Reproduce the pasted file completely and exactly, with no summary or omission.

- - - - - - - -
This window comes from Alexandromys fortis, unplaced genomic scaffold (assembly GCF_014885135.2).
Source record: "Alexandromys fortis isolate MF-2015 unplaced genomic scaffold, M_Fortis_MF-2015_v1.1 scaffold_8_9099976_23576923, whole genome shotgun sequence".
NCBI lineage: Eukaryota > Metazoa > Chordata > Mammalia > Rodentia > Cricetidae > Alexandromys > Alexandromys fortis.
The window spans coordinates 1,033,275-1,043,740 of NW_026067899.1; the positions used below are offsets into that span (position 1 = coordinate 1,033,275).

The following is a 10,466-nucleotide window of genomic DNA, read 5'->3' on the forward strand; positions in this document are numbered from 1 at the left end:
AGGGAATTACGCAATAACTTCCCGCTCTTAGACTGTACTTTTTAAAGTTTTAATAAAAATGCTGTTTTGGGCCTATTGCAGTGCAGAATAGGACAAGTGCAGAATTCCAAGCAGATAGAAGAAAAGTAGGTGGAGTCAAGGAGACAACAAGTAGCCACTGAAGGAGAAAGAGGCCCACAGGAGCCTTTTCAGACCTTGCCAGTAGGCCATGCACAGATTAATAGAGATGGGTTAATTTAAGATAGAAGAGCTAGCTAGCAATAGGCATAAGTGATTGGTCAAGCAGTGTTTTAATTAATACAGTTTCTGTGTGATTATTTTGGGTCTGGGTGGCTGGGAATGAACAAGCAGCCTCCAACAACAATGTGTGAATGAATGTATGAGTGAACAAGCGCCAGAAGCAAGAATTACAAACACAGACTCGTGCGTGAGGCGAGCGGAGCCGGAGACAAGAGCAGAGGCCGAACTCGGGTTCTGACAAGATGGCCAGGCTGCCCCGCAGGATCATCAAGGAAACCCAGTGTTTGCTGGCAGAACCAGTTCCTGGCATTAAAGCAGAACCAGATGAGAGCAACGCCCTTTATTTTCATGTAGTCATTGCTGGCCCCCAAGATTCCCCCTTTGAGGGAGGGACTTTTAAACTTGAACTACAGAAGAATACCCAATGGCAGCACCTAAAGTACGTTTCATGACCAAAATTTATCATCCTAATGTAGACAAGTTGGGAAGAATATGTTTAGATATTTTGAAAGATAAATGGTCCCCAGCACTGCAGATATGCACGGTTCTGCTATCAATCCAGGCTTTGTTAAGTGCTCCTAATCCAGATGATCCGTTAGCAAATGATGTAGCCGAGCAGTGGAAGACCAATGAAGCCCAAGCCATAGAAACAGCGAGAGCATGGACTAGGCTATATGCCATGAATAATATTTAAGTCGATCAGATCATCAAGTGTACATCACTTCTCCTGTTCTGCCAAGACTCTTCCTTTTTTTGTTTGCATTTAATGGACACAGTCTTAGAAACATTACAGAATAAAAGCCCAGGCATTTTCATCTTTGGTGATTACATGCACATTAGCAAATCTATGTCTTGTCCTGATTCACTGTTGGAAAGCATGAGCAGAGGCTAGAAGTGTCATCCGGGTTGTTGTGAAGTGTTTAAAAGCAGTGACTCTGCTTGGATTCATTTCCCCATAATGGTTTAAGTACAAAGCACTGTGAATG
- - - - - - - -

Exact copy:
This window comes from Alexandromys fortis, unplaced genomic scaffold (assembly GCF_014885135.2).
Source record: "Alexandromys fortis isolate MF-2015 unplaced genomic scaffold, M_Fortis_MF-2015_v1.1 scaffold_8_9099976_23576923, whole genome shotgun sequence".
NCBI lineage: Eukaryota > Metazoa > Chordata > Mammalia > Rodentia > Cricetidae > Alexandromys > Alexandromys fortis.
The window spans coordinates 1,033,275-1,043,740 of NW_026067899.1; the positions used below are offsets into that span (position 1 = coordinate 1,033,275).

The following is a 10,466-nucleotide window of genomic DNA, read 5'->3' on the forward strand; positions in this document are numbered from 1 at the left end:
AGGGAATTACGCAATAACTTCCCGCTCTTAGACTGTACTTTTTAAAGTTTTAATAAAAATGCTGTTTTGGGCCTATTGCAGTGCAGAATAGGACAAGTGCAGAATTCCAAGCAGATAGAAGAAAAGTAGGTGGAGTCAAGGAGACAACAAGTAGCCACTGAAGGAGAAAGAGGCCCACAGGAGCCTTTTCAGACCTTGCCAGTAGGCCATGCACAGATTAATAGAGATGGGTTAATTTAAGATAGAAGAGCTAGCTAGCAATAGGCATAAGTGATTGGTCAAGCAGTGTTTTAATTAATACAGTTTCTGTGTGATTATTTTGGGTCTGGGTGGCTGGGAATGAACAAGCAGCCTCCAACAACAATGTGTGAATGAATGTATGAGTGAACAAGCGCCAGAAGCAAGAATTACAAACACAGACTCGTGCGTGAGGCGAGCGGAGCCGGAGACAAGAGCAGAGGCCGAACTCGGGTTCTGACAAGATGGCCAGGCTGCCCCGCAGGATCATCAAGGAAACCCAGTGTTTGCTGGCAGAACCAGTTCCTGGCATTAAAGCAGAACCAGATGAGAGCAACGCCCTTTATTTTCATGTAGTCATTGCTGGCCCCCAAGATTCCCCCTTTGAGGGAGGGACTTTTAAACTTGAACTACAGAAGAATACCCAATGGCAGCACCTAAAGTACGTTTCATGACCAAAATTTATCATCCTAATGTAGACAAGTTGGGAAGAATATGTTTAGATATTTTGAAAGATAAATGGTCCCCAGCACTGCAGATATGCACGGTTCTGCTATCAATCCAGGCTTTGTTAAGTGCTCCTAATCCAGATGATCCGTTAGCAAATGATGTAGCCGAGCAGTGGAAGACCAATGAAGCCCAAGCCATAGAAACAGCGAGAGCATGGACTAGGCTATATGCCATGAATAATATTTAAGTCGATCAGATCATCAAGTGTACATCACTTCTCCTGTTCTGCCAAGACTCTTCCTTTTTTTGTTTGCATTTAATGGACACAGTCTTAGAAACATTACAGAATAAAAGCCCAGGCATTTTCATCTTTGGTGATTACATGCACATTAGCAAATCTATGTCTTGTCCTGATTCACTGTTGGAAAGCATGAGCAGAGGCTAGAAGTGTCATCCGGGTTGTTGTGAAGTGTTTAAAAGCAGTGACTCTGCTTGGATTCATTTCCCCATAATGGTTTAAGTACAAAGCACTGTGAATG